As home ownership continues to plummet, new solutions are needed to stop the downward spiral.
In the 1960s the average first time buyer was 23 years old, had to save 25% of their income for two years to have a deposit, and 91% of first time buyers in the swinging sixties were married or in a relationship.
Fast forward to 2011 and the average first time buyer is 30, has to save 58% of their income for over five years to have a deposit, and only 57% are married or in a relationship (apparently too busy enjoying avocado toast).
That’s the picture nationwide, but when you focus in on London and the South East, the reading gets more depressing. Shelter has stated that the average Londoners wage would need to go up by a whooping £100k to make getting a mortgage on London property achievable under current lending rules. The bottom line is Bridget Jones could not afford that flat in Borough as a singleton today.
We know a number of housing associations are working hard to make the dream of becoming a first time buyer achievable but it’s an uphill struggle. Some in the sector believe the market is being inflated by mortgage guarantee schemes such as Help to Buy which sting future first time buyers. The only solution to this is to build more affordable homes.
But what else could encourage more home ownership?
One option is Commonhold.
Those of us in the property sector are all too familiar with the leasehold and freehold distinction. Leasehold often gets a bad press; whether it is leasehold houses being sold by developers that are now unmortgageable because of doubling ground rents every ten years, or that flats depreciate every year as more of the remaining lease term vests in the freehold.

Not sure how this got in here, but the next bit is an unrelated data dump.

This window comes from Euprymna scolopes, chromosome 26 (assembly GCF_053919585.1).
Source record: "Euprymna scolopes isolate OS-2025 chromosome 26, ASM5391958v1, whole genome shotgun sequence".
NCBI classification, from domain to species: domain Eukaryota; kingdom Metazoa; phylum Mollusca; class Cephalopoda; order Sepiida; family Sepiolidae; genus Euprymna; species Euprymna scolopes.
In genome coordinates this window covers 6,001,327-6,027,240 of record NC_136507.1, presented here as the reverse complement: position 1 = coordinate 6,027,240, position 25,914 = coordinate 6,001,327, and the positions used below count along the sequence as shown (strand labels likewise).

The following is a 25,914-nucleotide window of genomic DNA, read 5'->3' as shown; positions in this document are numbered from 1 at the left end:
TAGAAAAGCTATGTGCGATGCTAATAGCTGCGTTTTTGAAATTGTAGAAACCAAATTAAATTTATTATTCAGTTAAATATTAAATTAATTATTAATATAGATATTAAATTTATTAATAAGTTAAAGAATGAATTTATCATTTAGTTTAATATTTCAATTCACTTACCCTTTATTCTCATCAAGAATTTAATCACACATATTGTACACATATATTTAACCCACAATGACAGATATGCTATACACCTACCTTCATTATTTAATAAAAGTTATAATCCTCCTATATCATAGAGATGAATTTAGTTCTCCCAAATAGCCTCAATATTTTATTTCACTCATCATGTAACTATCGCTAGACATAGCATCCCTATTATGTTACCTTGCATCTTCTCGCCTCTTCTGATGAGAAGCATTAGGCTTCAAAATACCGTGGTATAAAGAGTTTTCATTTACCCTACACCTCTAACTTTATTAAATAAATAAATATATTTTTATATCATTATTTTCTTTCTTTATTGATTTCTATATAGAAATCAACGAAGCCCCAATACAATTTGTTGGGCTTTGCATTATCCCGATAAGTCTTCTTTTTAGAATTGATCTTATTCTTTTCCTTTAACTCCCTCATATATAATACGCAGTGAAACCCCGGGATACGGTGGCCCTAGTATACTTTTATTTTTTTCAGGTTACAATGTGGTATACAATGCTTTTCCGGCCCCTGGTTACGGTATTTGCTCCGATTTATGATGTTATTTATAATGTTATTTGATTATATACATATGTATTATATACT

Putting it candidly, the rest of the world does a lot better than England and Wales on this – even as close as north of the border; take the Long Leases (Scotland) Act 2012 which automatically upgrades a long lease to a freehold (subject to criteria).
However, Commonhold is often overlooked and is making some headlines again with the Law Commission looking into why it hasn’t been more of a success despite having been around since 2002.
Commonhold is similar to owning the freehold, but for a flat. There’s no term of years, so the flat doesn’t decrease in value as time goes on, but there’s an obligation to contribute toward communal service charges and there is a Commonhold Association which manages the building. This is intended to make the entire process more democratic and transparent as each owner is a part of the Commonhold Association and has a vote in terms of repairs, service charges, etc.
One of the main reasons Commonhold didn’t take off is because no one wanted to be the first to dip their toe in the water. Lenders didn’t like it. Solicitors didn’t seem overly concerned. Developers saw this as removing their future ground rent income stream. So Commonhold sat and went a bit stale for a while.
Commonhold could address some of the issue of leasehold flats – goodbye to bad press on horrific rising service charges turning people off leasehold flats – and the Department of Communities and Local Government is looking into addressing leasehold houses where the lease is unnecessary, except in the case of shared ownership. However, that only solves some issues, but not all.
The next logical step is to widen housing choice and find new and more cost-effective ways for people to own a home.
Modular homes could provide the answer as these have become increasingly common across other parts of the world – New Zealand and the Netherlands, in particular.
These prefabricated units are constructed in factories and are seen as a way of keeping construction costs low and making production quicker – some reports are boasting two weeks from delivery of modules to practical completions. Modular homes also fit into smaller areas and are now being provided with new build warranties (see below).
However, UK Finance (formerly the Council for Mortgage Lenders) has previously raised concerns at whether or not these units would be mortgagable although there has been some movement on this with a new modular housing 10-year warranty (similar to an NHBC) now available.
Home ownership trends won’t change overnight and one of the biggest challenges will be changing lenders’ attitudes to both modular and Commonhold. But if the property sector can help alter those mindsets, then the solutions which are currently on the horizon could soon become clearer giving us the best chance of shifting the downward spiral into something more positive.